I’m currently running openHAB on a headless Arch Linux system using OpenJDK as that is the JDK available through their official repositories. However, there are recommendations on these forums and in the documentation against using OpenJDK. Why is that? Apart from vague statements about OpenJDK being “less stable and slower” than the Oracle implementation, I have not seen a technical explanation as to why that is. My own independent research says OpenJDK is now the reference implementation and that there are very few differences between the OpenJDK and Oracle implementations. Does anyone have any insight?
The are parts of openHAB known to not work on OpenJDK. It is as simple as that. One thing in particular is OpenJDK doesn’t yet (as of a month ago or so) trust certs from LetsEncrypt. It indeed runs more slowly, has memory leaks, and some bindings throw weird errors when running it. I don’t remember which bindings of hand.
Based on Kai’s comments on this openhabian issue, you may also want to look at Zulu embedded
There is at least one important non-vague argument:
Oracle Java offers significant performance advantages over OpenJDK on ARM platforms, and will expand the range of Java applications that run well [on the Raspberry Pi].
It might be time to reevaluate this statement, google pointed me to these results from one year ago indicating it’s still the case.
I read the statement about ARM but kind of glossed over it because I’m running openHAB on an x86_64 machine (although I do have some Raspberry PIs, I’m not currently using openHAB on any of them). I ran openHAB 1.x without any major issues on OpenJDK but then saw the notice in the 2.0 docs about Oracle being preferable. I’m currently running 2.0 on OpenJDK and it seems to be functional for my purposes unless some of the weird issues I’ve had with PaperUI not updating Z-Wave things properly can be attributed to OpenJDK.
I appreciate the responses. When I read a statement like “openHAB may be unstable and slower executed by OpenJDK”, I tend to want facts to back it up before I blindly make changes to my system to accommodate.
Just my experiences so far!
It is not possible to run 64-bits OS Linux Mint , 32-bits JVM and 188.8.131.52701231847 Tellstick Binding.
But my serial-device(enocean) works with 64-bits OS Linux, 64-bits JVM, OpenJDK 64-Bit Server VM (build 25.111-b14.
In README.md for the Tellstick binding:
+For USB connected tellsticks only, eg. Basic and DUO
+First of all you need to make sure that your JVM is matching your installed Telldus Center. This normally means openHab must run on a 32bit JVM for windows and a 64bit JVM for linux. For windows the binding is hardcoded to look for Telldus Center in Programs Files (“C:/Program Files/Telldus/;C:/Program Files (x86)/Telldus/”). If you have trouble getting the telldus core library to work you can modify the library path using…
In http://docs.openhab.org/installation/index.html1 /Installation/Overview/Prerequisites:
Also make sure to use the 32-bit version of the JVM, even on 64-bit operating systems. Serial connections won’t work with a 64-bit JVM, so bindings like Z-Wave won’t be working with it.
I have now running like 64-bit OS Linux , 64bit JVM as abow, openhab2 Last Stable(2.1.0 snapshot Build 752), 184.108.40.206701231847 Tellstick Binding, 220.127.116.11701240211 openHAB enocean Binding,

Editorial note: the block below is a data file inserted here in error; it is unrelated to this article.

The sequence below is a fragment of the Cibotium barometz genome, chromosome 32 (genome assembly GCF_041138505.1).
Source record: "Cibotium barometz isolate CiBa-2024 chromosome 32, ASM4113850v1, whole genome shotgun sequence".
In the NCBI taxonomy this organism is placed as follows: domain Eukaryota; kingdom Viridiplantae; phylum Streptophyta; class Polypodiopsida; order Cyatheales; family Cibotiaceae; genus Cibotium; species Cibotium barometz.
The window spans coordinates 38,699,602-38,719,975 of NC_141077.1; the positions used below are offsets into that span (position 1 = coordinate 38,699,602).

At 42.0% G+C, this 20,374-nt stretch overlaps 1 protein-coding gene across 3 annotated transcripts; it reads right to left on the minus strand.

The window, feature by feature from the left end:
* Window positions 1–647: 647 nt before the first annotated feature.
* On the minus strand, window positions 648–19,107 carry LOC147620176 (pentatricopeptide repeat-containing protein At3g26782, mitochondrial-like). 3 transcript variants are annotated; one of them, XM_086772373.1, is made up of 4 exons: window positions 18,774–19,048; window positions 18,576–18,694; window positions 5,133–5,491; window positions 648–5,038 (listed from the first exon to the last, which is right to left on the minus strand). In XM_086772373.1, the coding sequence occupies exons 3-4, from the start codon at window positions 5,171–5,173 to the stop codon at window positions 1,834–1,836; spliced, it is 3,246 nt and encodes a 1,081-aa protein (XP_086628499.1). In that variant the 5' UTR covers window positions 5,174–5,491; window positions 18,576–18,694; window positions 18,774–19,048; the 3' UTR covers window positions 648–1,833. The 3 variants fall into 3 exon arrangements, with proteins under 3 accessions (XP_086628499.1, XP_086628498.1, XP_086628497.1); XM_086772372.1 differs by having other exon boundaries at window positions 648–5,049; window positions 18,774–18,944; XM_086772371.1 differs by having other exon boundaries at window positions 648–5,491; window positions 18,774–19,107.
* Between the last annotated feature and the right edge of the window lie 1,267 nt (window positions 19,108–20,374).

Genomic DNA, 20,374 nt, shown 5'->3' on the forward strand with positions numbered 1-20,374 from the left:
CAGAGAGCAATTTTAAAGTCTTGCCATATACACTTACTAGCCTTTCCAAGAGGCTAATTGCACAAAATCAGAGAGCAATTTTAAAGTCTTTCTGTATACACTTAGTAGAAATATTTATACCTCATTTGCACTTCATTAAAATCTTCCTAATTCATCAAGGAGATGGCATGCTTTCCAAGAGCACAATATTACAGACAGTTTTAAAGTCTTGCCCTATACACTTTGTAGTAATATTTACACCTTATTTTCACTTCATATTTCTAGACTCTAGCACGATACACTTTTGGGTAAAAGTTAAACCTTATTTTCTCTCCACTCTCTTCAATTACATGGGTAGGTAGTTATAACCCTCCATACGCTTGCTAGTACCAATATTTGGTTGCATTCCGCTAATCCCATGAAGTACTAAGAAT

during a week and so far is everything working as expected.
My HW is as an regular HP-Laptop, Tellstick DUO and enocean USB 300.
So it seems like there are a lot of different configuration-mixes that sometimes works and sometimes not, and in my case so had it take me some time to figure out which configuration-mix which will be the best for my needs.
But I do like this kind of work though that you then really had to learn a lot of the entire system.
My best regards to all people involved in OH2 developing , great system indeed.
I can absolutely relate to that. I could try to add a few more lines on the topic (when/if I find the time). It would be great if you could help out here!? Maybe it would be best to create a small comparison table with the three options and the different pros and cons, recommended versions, limitations…
@Basse_03 same goes for you…
Wrt performance on ARM CPUs, see here.
And the performance issues on ARM are very real (afaik, this is mainly due to a missing JIT compiler) - see e.g. this report, where the startup of openHAB takes 20 minutes (and I have seen a similar behavior on a RPi2).
The good news is that Azul System now provides optimized OpenJDK builds for ARM that include JIT and seem to work as well as the Oracle JVM. For ARM computers, this is now definitely our recommendation.
… and will be stated as such in the openHAB documentation as soon as packages are available via repository.
I may just do that. There are some other gaps in the documentation that I might try to fill in as well. At this point it’s just a matter of finding the time to setup the doc repository on my machine so I can attempt to contribute. I might have some time tonight - we’ll see.
Well I went ahead and attempted to update the documentation:
This is my first attempt at a pull request, so hopefully I did it right.
Thanks again! Yes you did, now there are just a few comments
Cool, I’ll tweak it and hopefully push a second revision later tonight.
Is adding zulu repo documented anywhere in openhab docs ?
how to add repo here
how to install zulu-embedded-8 here
what do i need to do to be able to participate in the openhab docs?
HowTo: Install Zulu Embedded Java on Raspberry Pi 3
Also @mohsh86: You are correct, we should probably replace or extend the part where we describe how to install Oracle Java here: http://docs.openhab.org/installation/linux.html - However I’m not a big fan of copying documentation from elsewhere. Hence I’d suggest to link the instructions as you did above, instead of copying them to our article. Would you agree? A PR would be highly appreciated.